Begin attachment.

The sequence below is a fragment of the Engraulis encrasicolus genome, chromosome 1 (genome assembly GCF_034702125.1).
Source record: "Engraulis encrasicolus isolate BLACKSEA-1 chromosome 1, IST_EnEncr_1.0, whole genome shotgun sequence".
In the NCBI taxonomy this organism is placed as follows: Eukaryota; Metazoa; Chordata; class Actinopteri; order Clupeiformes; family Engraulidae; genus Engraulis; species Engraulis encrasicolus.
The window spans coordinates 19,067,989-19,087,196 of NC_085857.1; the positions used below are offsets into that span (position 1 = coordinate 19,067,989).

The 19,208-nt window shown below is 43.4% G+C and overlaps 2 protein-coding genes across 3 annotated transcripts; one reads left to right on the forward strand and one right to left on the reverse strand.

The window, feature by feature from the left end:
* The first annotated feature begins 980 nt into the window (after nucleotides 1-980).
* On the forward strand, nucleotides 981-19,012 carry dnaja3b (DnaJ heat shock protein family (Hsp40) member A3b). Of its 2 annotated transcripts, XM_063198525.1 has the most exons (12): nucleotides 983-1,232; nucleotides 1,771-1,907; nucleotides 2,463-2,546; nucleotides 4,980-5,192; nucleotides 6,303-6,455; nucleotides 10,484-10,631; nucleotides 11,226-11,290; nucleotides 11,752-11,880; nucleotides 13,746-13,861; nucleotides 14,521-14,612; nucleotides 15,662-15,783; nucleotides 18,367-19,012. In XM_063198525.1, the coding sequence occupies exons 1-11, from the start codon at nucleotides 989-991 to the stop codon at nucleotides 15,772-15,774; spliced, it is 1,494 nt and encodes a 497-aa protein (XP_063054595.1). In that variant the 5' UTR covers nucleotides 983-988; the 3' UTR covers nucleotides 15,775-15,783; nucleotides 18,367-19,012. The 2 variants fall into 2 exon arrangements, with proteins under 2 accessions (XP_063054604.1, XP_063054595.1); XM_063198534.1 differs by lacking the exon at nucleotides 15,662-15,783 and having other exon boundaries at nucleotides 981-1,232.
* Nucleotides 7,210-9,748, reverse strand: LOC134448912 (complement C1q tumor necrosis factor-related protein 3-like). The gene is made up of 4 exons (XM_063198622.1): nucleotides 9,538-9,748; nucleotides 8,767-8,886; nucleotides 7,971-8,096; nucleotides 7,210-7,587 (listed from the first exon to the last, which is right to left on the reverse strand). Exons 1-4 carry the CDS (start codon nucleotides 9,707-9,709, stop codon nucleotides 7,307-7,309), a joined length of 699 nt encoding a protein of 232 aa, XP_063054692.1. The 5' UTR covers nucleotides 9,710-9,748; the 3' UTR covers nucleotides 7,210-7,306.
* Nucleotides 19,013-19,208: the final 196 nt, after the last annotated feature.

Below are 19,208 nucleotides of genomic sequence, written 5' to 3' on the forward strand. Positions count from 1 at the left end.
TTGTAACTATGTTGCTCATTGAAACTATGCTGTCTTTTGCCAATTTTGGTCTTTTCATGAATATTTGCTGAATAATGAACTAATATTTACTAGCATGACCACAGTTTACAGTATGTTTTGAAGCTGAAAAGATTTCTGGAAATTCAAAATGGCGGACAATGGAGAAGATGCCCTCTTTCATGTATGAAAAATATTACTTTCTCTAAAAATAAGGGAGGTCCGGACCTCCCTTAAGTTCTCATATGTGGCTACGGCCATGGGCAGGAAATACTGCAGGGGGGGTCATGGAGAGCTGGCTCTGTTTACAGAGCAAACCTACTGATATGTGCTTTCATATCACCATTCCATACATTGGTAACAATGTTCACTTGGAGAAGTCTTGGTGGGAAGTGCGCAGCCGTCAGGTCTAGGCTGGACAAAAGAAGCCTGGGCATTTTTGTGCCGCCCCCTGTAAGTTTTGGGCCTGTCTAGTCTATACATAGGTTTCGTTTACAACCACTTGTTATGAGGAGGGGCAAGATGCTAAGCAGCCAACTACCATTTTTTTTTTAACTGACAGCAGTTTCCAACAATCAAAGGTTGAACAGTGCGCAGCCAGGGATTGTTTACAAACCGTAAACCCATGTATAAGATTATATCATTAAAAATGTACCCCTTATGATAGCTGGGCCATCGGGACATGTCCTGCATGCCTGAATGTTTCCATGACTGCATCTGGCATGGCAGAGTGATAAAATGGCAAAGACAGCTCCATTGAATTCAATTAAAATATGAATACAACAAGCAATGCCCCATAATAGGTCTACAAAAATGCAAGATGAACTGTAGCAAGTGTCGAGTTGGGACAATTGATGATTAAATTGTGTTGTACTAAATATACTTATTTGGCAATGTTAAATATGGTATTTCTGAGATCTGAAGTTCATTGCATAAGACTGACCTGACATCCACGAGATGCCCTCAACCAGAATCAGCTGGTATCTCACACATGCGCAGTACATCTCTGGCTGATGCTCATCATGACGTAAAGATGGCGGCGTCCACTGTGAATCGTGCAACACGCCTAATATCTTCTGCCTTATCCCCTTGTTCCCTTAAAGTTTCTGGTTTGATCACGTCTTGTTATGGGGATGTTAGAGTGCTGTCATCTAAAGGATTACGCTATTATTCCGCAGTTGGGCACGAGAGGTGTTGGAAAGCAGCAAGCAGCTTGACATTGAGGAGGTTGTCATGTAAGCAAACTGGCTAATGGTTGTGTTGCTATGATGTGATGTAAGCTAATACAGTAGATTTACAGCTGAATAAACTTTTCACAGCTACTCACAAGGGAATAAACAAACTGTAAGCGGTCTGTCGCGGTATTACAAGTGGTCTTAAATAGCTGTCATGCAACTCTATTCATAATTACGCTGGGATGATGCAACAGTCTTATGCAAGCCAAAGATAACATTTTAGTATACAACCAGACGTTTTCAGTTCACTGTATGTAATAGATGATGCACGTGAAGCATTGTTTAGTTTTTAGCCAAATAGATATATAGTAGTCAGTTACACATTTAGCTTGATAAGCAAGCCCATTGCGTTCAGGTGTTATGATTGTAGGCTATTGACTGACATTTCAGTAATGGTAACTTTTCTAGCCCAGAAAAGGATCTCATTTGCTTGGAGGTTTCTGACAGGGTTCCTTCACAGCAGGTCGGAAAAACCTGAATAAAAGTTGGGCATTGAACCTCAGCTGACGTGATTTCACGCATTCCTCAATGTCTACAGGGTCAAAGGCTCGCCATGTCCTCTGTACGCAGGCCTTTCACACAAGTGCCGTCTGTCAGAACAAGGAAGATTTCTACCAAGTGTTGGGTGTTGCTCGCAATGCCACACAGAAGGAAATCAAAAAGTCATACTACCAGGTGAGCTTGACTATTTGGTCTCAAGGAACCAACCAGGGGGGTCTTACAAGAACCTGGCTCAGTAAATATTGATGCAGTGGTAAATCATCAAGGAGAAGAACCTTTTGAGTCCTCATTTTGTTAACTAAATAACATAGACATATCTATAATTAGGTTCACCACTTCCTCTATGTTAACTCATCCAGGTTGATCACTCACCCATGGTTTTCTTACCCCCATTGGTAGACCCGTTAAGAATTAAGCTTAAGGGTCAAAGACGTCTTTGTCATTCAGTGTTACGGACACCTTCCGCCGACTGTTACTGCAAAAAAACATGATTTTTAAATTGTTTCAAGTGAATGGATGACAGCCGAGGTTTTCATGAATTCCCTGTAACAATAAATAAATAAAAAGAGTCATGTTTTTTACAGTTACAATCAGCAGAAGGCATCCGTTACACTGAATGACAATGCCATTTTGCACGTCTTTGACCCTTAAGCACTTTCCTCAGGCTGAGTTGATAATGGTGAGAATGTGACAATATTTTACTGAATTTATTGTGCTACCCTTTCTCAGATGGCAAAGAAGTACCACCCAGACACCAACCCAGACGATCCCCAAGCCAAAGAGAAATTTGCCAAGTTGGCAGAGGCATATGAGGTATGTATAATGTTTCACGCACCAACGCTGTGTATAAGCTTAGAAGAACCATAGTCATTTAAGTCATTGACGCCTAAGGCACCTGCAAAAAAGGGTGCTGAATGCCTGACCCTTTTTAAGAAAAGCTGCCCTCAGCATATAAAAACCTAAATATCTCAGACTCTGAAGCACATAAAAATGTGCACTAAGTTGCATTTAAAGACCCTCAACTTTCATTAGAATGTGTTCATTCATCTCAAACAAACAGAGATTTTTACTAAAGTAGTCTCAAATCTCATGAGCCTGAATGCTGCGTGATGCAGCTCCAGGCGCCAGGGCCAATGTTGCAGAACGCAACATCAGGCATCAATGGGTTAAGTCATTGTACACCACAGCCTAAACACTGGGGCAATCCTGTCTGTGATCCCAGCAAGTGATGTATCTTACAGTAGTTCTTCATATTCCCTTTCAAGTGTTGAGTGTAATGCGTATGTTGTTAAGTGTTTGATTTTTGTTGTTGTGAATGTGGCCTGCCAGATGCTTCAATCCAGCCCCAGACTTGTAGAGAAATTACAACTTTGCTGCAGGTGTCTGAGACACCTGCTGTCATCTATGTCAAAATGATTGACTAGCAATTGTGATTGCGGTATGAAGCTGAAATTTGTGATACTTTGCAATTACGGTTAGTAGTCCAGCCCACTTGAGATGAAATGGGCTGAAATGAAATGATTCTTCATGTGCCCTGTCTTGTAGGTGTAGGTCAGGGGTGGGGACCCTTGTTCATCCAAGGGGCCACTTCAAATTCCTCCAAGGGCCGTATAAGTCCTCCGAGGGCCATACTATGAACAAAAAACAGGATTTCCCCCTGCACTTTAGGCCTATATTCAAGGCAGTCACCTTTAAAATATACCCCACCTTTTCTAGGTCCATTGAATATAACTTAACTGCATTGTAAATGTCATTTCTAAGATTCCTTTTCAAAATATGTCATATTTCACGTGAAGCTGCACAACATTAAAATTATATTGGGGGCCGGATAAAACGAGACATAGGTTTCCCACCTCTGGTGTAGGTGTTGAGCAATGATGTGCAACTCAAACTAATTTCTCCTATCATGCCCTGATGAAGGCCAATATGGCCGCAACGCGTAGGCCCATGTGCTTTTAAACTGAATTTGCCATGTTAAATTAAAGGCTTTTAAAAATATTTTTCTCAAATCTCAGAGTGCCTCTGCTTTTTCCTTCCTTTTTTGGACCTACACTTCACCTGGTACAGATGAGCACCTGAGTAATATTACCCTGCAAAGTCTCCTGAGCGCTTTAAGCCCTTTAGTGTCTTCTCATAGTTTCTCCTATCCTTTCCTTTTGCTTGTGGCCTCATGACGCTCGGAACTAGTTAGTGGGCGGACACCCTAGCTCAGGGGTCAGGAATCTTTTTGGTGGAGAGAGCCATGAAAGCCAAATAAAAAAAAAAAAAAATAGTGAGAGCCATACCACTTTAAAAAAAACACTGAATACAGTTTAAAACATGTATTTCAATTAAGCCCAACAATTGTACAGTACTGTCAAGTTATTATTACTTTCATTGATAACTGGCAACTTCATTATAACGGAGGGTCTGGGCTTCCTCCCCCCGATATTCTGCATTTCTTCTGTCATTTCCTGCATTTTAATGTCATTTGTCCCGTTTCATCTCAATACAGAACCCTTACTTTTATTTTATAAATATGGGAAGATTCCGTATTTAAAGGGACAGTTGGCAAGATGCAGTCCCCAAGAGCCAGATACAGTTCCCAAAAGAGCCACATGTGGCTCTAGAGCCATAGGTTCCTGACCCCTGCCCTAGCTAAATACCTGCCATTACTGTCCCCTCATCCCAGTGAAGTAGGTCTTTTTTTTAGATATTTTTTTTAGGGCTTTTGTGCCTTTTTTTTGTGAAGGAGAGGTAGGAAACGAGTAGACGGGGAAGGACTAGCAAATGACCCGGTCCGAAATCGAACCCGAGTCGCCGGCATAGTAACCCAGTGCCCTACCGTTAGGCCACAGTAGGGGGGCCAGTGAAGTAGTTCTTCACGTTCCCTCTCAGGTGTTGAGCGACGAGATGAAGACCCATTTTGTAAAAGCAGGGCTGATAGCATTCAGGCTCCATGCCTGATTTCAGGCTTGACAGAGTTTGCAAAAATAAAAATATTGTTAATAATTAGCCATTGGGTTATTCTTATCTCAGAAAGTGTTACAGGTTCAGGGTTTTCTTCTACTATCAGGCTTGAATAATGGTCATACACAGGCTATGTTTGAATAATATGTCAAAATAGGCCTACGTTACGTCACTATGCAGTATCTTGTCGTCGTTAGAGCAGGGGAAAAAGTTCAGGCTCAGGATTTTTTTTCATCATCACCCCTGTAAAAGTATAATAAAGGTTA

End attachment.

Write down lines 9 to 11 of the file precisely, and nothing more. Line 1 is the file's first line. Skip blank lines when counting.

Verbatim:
* Nucleotides 7,210-9,748, reverse strand: LOC134448912 (complement C1q tumor necrosis factor-related protein 3-like). The gene is made up of 4 exons (XM_063198622.1): nucleotides 9,538-9,748; nucleotides 8,767-8,886; nucleotides 7,971-8,096; nucleotides 7,210-7,587 (listed from the first exon to the last, which is right to left on the reverse strand). Exons 1-4 carry the CDS (start codon nucleotides 9,707-9,709, stop codon nucleotides 7,307-7,309), a joined length of 699 nt encoding a protein of 232 aa, XP_063054692.1. The 5' UTR covers nucleotides 9,710-9,748; the 3' UTR covers nucleotides 7,210-7,306.
* Nucleotides 19,013-19,208: the final 196 nt, after the last annotated feature.

Below are 19,208 nucleotides of genomic sequence, written 5' to 3' on the forward strand. Positions count from 1 at the left end.